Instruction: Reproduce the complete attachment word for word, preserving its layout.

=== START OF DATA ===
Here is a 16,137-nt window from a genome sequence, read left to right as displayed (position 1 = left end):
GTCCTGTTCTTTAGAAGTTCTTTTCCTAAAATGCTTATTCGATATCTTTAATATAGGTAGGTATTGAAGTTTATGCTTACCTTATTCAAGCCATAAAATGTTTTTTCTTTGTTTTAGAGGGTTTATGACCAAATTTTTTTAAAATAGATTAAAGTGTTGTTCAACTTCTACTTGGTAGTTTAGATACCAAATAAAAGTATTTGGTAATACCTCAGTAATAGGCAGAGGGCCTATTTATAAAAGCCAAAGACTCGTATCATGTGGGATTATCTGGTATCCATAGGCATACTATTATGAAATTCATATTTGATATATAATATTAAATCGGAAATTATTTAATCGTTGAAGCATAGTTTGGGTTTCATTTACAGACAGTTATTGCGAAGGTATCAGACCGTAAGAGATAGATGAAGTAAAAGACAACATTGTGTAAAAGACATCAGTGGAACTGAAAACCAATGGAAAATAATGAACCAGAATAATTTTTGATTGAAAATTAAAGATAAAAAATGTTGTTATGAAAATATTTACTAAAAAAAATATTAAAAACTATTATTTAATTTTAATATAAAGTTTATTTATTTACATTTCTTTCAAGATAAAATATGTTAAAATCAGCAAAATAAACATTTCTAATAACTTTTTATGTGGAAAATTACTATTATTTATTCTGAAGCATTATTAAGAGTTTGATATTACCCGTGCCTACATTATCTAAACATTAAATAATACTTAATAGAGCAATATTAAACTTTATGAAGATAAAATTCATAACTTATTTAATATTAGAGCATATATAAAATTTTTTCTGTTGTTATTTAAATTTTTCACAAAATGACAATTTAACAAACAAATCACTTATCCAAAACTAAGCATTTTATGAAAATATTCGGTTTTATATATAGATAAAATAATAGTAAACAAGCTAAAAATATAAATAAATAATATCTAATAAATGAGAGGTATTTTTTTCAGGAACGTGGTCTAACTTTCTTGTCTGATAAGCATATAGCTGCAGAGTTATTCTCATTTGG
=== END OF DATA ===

Here is a 16,137-nt window from a genome sequence, read left to right as displayed (position 1 = left end):
GTCCTGTTCTTTAGAAGTTCTTTTCCTAAAATGCTTATTCGATATCTTTAATATAGGTAGGTATTGAAGTTTATGCTTACCTTATTCAAGCCATAAAATGTTTTTTCTTTGTTTTAGAGGGTTTATGACCAAATTTTTTTAAAATAGATTAAAGTGTTGTTCAACTTCTACTTGGTAGTTTAGATACCAAATAAAAGTATTTGGTAATACCTCAGTAATAGGCAGAGGGCCTATTTATAAAAGCCAAAGACTCGTATCATGTGGGATTATCTGGTATCCATAGGCATACTATTATGAAATTCATATTTGATATATAATATTAAATCGGAAATTATTTAATCGTTGAAGCATAGTTTGGGTTTCATTTACAGACAGTTATTGCGAAGGTATCAGACCGTAAGAGATAGATGAAGTAAAAGACAACATTGTGTAAAAGACATCAGTGGAACTGAAAACCAATGGAAAATAATGAACCAGAATAATTTTTGATTGAAAATTAAAGATAAAAAATGTTGTTATGAAAATATTTACTAAAAAAAATATTAAAAACTATTATTTAATTTTAATATAAAGTTTATTTATTTACATTTCTTTCAAGATAAAATATGTTAAAATCAGCAAAATAAACATTTCTAATAACTTTTTATGTGGAAAATTACTATTATTTATTCTGAAGCATTATTAAGAGTTTGATATTACCCGTGCCTACATTATCTAAACATTAAATAATACTTAATAGAGCAATATTAAACTTTATGAAGATAAAATTCATAACTTATTTAATATTAGAGCATATATAAAATTTTTTCTGTTGTTATTTAAATTTTTCACAAAATGACAATTTAACAAACAAATCACTTATCCAAAACTAAGCATTTTATGAAAATATTCGGTTTTATATATAGATAAAATAATAGTAAACAAGCTAAAAATATAAATAAATAATATCTAATAAATGAGAGGTATTTTTTTCAGGAACGTGGTCTAACTTTCTTGTCTGATAAGCATATAGCTGCAGAGTTATTCTCATTTGG